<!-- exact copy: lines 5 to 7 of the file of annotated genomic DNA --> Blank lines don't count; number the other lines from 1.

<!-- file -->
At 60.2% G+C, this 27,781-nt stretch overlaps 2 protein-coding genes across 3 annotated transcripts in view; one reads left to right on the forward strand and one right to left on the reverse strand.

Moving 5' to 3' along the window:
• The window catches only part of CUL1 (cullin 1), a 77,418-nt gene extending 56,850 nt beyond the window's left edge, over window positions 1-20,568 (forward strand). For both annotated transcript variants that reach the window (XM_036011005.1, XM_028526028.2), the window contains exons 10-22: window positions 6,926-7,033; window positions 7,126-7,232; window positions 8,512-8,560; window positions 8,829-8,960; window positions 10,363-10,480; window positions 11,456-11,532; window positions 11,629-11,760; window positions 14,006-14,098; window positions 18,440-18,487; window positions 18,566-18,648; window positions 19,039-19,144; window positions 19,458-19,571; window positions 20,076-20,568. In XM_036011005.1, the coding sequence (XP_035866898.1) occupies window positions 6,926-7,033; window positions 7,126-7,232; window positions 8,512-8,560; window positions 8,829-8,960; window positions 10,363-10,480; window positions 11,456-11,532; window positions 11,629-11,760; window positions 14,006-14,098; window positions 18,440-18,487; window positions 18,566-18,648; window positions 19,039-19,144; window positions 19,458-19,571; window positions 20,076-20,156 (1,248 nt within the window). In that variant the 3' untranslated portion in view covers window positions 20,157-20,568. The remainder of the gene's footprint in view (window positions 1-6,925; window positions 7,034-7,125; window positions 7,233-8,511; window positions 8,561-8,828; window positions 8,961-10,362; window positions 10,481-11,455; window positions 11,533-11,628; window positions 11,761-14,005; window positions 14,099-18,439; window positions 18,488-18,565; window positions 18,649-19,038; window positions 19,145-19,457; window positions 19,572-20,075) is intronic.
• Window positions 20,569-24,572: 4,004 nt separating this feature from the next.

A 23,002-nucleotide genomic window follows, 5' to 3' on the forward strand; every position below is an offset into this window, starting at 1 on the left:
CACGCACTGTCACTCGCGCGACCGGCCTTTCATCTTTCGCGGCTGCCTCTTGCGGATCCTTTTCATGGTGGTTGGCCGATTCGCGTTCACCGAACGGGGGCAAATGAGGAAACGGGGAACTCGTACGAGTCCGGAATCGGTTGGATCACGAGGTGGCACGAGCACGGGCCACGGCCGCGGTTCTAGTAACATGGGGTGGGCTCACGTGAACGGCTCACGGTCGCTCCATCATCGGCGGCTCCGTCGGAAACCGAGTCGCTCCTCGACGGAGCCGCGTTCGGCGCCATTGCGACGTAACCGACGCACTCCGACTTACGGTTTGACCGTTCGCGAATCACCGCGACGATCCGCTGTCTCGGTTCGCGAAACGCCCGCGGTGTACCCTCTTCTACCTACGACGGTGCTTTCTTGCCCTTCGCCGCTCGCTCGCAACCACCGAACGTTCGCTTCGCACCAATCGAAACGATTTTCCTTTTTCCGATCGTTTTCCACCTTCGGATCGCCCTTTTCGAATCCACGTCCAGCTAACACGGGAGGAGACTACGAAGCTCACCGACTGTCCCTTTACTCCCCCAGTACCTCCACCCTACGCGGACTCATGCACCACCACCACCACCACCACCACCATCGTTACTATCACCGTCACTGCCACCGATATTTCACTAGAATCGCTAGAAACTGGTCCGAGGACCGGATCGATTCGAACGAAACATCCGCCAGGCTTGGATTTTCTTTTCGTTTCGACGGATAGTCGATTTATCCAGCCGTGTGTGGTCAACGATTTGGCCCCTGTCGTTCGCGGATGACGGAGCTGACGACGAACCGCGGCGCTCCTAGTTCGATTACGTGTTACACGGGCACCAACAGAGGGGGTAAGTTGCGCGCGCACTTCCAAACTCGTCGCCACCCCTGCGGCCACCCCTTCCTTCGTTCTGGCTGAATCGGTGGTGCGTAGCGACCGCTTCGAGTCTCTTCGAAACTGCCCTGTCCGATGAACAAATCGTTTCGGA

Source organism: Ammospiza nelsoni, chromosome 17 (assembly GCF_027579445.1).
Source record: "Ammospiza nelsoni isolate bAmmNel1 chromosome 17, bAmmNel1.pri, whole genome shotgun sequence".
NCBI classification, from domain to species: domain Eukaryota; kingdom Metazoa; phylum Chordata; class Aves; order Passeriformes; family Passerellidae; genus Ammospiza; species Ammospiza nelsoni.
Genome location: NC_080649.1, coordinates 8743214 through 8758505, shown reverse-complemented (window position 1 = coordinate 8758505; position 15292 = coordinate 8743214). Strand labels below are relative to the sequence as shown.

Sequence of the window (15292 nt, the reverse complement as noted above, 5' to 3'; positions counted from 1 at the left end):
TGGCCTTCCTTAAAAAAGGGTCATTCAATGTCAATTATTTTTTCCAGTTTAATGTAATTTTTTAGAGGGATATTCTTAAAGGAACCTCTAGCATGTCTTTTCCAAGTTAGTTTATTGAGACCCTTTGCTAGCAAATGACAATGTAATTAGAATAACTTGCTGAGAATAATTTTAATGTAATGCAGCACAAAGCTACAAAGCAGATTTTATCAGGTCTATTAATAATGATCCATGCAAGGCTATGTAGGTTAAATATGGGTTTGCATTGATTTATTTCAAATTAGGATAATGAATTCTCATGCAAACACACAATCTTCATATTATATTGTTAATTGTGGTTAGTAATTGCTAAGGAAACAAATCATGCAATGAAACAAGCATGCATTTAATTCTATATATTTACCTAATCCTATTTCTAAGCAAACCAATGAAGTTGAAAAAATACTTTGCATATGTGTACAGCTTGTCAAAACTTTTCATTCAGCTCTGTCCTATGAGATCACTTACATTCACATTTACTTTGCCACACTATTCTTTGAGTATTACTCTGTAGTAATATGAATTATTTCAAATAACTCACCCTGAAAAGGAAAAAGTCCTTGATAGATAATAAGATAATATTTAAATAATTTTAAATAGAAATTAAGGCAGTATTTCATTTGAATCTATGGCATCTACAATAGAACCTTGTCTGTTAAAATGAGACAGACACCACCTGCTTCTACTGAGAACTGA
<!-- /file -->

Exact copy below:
A 23,002-nucleotide genomic window follows, 5' to 3' on the forward strand; every position below is an offset into this window, starting at 1 on the left:
CACGCACTGTCACTCGCGCGACCGGCCTTTCATCTTTCGCGGCTGCCTCTTGCGGATCCTTTTCATGGTGGTTGGCCGATTCGCGTTCACCGAACGGGGGCAAATGAGGAAACGGGGAACTCGTACGAGTCCGGAATCGGTTGGATCACGAGGTGGCACGAGCACGGGCCACGGCCGCGGTTCTAGTAACATGGGGTGGGCTCACGTGAACGGCTCACGGTCGCTCCATCATCGGCGGCTCCGTCGGAAACCGAGTCGCTCCTCGACGGAGCCGCGTTCGGCGCCATTGCGACGTAACCGACGCACTCCGACTTACGGTTTGACCGTTCGCGAATCACCGCGACGATCCGCTGTCTCGGTTCGCGAAACGCCCGCGGTGTACCCTCTTCTACCTACGACGGTGCTTTCTTGCCCTTCGCCGCTCGCTCGCAACCACCGAACGTTCGCTTCGCACCAATCGAAACGATTTTCCTTTTTCCGATCGTTTTCCACCTTCGGATCGCCCTTTTCGAATCCACGTCCAGCTAACACGGGAGGAGACTACGAAGCTCACCGACTGTCCCTTTACTCCCCCAGTACCTCCACCCTACGCGGACTCATGCACCACCACCACCACCACCACCACCATCGTTACTATCACCGTCACTGCCACCGATATTTCACTAGAATCGCTAGAAACTGGTCCGAGGACCGGATCGATTCGAACGAAACATCCGCCAGGCTTGGATTTTCTTTTCGTTTCGACGGATAGTCGATTTATCCAGCCGTGTGTGGTCAACGATTTGGCCCCTGTCGTTCGCGGATGACGGAGCTGACGACGAACCGCGGCGCTCCTAGTTCGATTACGTGTTACACGGGCACCAACAGAGGGGGTAAGTTGCGCGCGCACTTCCAAACTCGTCGCCACCCCTGCGGCCACCCCTTCCTTCGTTCTGGCTGAATCGGTGGTGCGTAGCGACCGCTTCGAGTCTCTTCGAAACTGCCCTGTCCGATGAACAAATCGTTTCGGA

Source organism: Ammospiza nelsoni, chromosome 17 (assembly GCF_027579445.1).